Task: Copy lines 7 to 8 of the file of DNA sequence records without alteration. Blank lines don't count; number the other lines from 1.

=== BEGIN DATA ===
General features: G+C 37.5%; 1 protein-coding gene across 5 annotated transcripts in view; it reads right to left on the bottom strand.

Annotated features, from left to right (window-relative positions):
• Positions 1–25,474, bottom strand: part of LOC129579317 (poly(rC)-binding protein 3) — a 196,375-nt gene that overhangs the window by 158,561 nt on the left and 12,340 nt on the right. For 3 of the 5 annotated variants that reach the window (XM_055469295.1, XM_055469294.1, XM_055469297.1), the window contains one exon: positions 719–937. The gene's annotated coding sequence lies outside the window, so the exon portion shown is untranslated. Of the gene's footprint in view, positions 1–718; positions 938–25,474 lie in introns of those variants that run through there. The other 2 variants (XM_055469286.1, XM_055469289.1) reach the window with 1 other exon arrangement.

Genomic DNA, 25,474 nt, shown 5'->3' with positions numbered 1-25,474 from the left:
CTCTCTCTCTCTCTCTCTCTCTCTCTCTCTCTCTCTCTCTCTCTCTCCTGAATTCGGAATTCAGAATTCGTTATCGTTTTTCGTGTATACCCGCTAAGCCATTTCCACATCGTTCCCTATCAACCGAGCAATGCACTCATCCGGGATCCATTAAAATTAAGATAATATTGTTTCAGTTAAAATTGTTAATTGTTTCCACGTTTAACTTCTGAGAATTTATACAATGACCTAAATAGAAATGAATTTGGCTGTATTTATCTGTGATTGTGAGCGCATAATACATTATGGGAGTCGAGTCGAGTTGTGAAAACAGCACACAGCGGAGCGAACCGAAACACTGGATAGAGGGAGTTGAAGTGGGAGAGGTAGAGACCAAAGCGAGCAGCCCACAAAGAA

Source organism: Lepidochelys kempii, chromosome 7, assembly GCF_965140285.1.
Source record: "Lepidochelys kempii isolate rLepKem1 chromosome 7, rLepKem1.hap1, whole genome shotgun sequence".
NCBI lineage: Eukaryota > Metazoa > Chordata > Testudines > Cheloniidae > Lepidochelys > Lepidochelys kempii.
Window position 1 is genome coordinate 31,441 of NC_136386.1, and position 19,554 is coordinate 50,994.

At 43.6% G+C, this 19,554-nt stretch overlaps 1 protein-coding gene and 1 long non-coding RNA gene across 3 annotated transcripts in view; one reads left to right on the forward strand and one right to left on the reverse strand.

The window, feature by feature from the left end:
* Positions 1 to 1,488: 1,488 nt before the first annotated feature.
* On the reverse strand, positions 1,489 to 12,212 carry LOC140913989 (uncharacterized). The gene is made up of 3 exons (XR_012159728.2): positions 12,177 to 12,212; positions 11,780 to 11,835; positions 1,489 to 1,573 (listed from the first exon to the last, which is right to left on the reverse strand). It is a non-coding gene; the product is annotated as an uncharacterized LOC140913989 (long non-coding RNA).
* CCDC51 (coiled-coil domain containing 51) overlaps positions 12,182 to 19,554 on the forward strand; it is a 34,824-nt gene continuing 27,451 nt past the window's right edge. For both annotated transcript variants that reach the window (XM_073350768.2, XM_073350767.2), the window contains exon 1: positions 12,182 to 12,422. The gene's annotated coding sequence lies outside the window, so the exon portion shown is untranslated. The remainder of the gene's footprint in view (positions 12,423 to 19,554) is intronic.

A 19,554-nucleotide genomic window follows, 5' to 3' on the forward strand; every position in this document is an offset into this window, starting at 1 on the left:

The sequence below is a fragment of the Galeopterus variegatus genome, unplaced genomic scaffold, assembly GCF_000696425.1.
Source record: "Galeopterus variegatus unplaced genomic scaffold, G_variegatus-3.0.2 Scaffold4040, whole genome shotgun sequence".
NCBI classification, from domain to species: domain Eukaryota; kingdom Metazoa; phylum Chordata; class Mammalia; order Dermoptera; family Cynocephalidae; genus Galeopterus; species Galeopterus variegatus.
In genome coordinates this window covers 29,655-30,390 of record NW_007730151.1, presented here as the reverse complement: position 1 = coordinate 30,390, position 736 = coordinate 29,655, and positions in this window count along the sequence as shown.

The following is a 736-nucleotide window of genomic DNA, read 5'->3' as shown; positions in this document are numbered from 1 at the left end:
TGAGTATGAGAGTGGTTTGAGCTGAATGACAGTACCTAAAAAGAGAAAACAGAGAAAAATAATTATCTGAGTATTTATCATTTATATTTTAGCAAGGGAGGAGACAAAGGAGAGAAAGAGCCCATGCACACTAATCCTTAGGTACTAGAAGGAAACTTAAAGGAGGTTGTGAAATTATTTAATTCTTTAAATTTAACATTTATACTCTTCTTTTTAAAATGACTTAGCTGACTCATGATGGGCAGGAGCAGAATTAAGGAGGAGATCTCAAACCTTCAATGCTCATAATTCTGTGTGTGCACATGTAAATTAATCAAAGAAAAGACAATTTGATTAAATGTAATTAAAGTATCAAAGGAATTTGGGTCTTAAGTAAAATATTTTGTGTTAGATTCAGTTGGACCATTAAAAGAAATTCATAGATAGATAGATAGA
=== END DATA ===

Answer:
Source record: "Lepidochelys kempii isolate rLepKem1 chromosome 7, rLepKem1.hap1, whole genome shotgun sequence".
NCBI lineage: Eukaryota > Metazoa > Chordata > Testudines > Cheloniidae > Lepidochelys > Lepidochelys kempii.